In a 2006 contest organized by the public television, Nicolae Iorga came in 17th out of 100 personalities most admired by Romanians
Nicolae Iorga was born in Botosani, north-eastern Romania, in 1871. He studied history at
universities in Romania, Italy, France and Germany. He spoke several languages
and he approached various historical themes and subjects and was also
interested in the philosophy of history. He wrote some 20,000 articles and 1200
volumes and brochures. He was the cultural representative of the Samanatorist
ideology, which glorified the Romanian peasant. From a political point of view,
he was a conservative, an anti-Semite and promoter of authoritarianism. In 1910
he funded the Nationalist Democratic Party, together with lawyer AC Cuza, and
stood for Romania's joining the Entente in WWI. He was close to the future king
Carol II, and he became prime-minister in 1931. He was very much convinced that
he had the exceptional mission of being the educator of the nation.
1999, Historian Eliza Campus gave an
interview to the Romanian Radio Broadcasting Corporation's Oral History Center,
speaking of Nicolae Iorga as a role model, both personally and professionally.
"I met him at the History Faculty and we established a very good
relationship from the very beginning. My father had just died, so I was in
mourning, wearing black clothes, and he asked me whether I needed help, lessons or something to earn
some money. Since then, we became close. He would always invite me to his
place, to study in his library, and we were really close until I graduated."
Iorga was an old-fashioned, 19th century type of nationalist, so he
got into conflict with the legionnaires, who were Fascist radicalists. As a
result of this conflict, their leader, Corneliu Zelea Codreanu, died in 1938.
In 1996, journalist Pan Vizirescu, an admirer of Iorga, tried to explain the
circumstances in which the conflict between the two parties occurred:
" After the killing of Codreanu, at a conference held at the Royal
Foundations, Mr. Iorga said in front of the audience: 'I wanted to advise the
legionnaires, as a parent, not to cut their heads off'. It was a big difference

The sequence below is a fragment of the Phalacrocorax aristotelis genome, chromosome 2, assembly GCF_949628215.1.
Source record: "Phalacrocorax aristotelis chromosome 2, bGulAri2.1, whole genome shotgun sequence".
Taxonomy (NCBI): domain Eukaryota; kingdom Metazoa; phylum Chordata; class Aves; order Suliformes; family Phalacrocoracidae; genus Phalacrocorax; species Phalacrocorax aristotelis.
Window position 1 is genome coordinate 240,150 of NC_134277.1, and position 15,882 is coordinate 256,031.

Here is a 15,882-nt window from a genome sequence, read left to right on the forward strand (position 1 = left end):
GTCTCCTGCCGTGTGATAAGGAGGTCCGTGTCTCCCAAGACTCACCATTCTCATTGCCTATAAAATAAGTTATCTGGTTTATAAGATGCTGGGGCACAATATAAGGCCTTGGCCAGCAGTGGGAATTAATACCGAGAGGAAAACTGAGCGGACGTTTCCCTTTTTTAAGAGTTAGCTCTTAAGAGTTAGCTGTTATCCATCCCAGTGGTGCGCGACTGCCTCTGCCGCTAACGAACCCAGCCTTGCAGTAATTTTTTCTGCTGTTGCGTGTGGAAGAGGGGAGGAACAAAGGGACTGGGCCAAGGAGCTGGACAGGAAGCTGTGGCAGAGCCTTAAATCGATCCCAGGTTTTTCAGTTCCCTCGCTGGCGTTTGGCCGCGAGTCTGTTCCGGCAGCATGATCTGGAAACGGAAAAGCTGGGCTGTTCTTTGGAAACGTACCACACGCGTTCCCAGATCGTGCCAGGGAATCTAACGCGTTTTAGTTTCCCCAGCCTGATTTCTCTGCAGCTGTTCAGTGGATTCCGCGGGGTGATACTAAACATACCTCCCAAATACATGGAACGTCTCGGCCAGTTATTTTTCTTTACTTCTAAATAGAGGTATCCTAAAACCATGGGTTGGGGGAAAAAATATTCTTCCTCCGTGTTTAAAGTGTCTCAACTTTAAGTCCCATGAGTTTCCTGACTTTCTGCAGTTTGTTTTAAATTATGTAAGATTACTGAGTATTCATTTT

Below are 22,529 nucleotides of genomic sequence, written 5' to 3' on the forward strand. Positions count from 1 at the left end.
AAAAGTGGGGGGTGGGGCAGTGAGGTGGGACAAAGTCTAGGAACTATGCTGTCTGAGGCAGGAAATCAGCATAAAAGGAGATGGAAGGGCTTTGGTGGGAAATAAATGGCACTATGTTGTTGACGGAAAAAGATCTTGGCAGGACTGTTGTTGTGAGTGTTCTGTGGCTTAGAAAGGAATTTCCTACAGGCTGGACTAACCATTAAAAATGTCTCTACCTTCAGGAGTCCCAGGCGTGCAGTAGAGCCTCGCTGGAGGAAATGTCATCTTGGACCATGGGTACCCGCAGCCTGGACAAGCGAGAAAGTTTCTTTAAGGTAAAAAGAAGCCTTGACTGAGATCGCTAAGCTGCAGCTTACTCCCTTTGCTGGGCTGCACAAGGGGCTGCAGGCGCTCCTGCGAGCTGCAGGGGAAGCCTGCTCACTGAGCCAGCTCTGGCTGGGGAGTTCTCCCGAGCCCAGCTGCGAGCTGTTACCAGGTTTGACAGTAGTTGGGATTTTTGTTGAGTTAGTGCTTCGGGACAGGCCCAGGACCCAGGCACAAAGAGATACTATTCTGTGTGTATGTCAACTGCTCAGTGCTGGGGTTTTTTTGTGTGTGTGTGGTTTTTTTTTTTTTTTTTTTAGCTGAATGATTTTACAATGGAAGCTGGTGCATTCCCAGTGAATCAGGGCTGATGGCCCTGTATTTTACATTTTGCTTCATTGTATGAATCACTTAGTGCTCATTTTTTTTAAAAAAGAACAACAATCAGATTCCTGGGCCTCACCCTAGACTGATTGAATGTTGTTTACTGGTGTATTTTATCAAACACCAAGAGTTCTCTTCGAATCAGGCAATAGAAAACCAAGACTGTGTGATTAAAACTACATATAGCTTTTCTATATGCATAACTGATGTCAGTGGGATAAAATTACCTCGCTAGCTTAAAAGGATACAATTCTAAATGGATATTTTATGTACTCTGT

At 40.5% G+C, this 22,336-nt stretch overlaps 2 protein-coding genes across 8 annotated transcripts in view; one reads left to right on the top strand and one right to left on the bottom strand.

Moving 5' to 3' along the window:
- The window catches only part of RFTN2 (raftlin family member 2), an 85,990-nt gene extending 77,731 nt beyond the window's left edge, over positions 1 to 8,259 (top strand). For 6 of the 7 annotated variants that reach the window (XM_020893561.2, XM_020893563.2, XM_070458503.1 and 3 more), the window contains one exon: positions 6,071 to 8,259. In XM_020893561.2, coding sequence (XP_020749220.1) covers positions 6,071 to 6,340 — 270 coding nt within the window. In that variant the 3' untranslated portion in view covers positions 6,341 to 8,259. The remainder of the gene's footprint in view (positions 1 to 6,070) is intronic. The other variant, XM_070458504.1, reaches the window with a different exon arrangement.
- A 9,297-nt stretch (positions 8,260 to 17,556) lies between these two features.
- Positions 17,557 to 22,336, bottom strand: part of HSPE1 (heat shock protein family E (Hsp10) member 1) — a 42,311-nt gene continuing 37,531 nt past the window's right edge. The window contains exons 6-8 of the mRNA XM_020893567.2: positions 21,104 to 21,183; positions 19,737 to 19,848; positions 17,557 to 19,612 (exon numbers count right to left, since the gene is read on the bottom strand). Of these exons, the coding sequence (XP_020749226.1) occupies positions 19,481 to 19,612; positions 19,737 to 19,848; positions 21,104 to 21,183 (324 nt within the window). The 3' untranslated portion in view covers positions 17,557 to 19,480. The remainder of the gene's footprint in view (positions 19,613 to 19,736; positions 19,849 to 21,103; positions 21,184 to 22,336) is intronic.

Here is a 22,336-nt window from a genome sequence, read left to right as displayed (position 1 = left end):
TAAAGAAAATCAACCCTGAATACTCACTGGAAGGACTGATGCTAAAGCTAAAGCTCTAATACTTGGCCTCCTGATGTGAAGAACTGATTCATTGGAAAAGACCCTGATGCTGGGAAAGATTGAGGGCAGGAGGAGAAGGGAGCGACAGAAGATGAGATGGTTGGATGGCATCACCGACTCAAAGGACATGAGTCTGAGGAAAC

between his advice and what Carol did."
historian Gabriel Tepelea saw Nicolae Iorga for the first time on December 1st,
1933, when he was only 17. Tepelea told the public television that he had seen
the historian at the public meeting of the National Revival Front, a
totalitarian party controlled by King Carol II. A devout democrat, Tepelea
believes that sometimes a person's intellectual capacity does not match their
character, and Iorga was such a person.
"I remember Iorga, with a patriarch's beard, dressed up in a blue uniform,
as royal adviser, member of the National Revival Front. There are many
outstanding cultural figures who have not been able to say no to their own
ambitions, and in Iorga's case, he could not stand up to both the king's and
his own personal ambitions. So they resorted to some measures used by
dictators, such as dismantling political parties, abolishing democracy and
neglecting traditional alliances."
Paul Stiubei recalled, back in 1994, how Iorga spoke on the public radio in
"He had a text, but he would always derail from the text and digress. I
attended many of his public conferences, and he would always do the same, and
innuendos were his favorite. I remember that, one time, he came here and the
General Director Nicolae Sarateanu told me to let him operate the recording. He
was afraid that Iorga would say something against the Germans, as back then Romania
November 27, 1940, Nicolae Iorga was taken to Strejnicu forest and killed by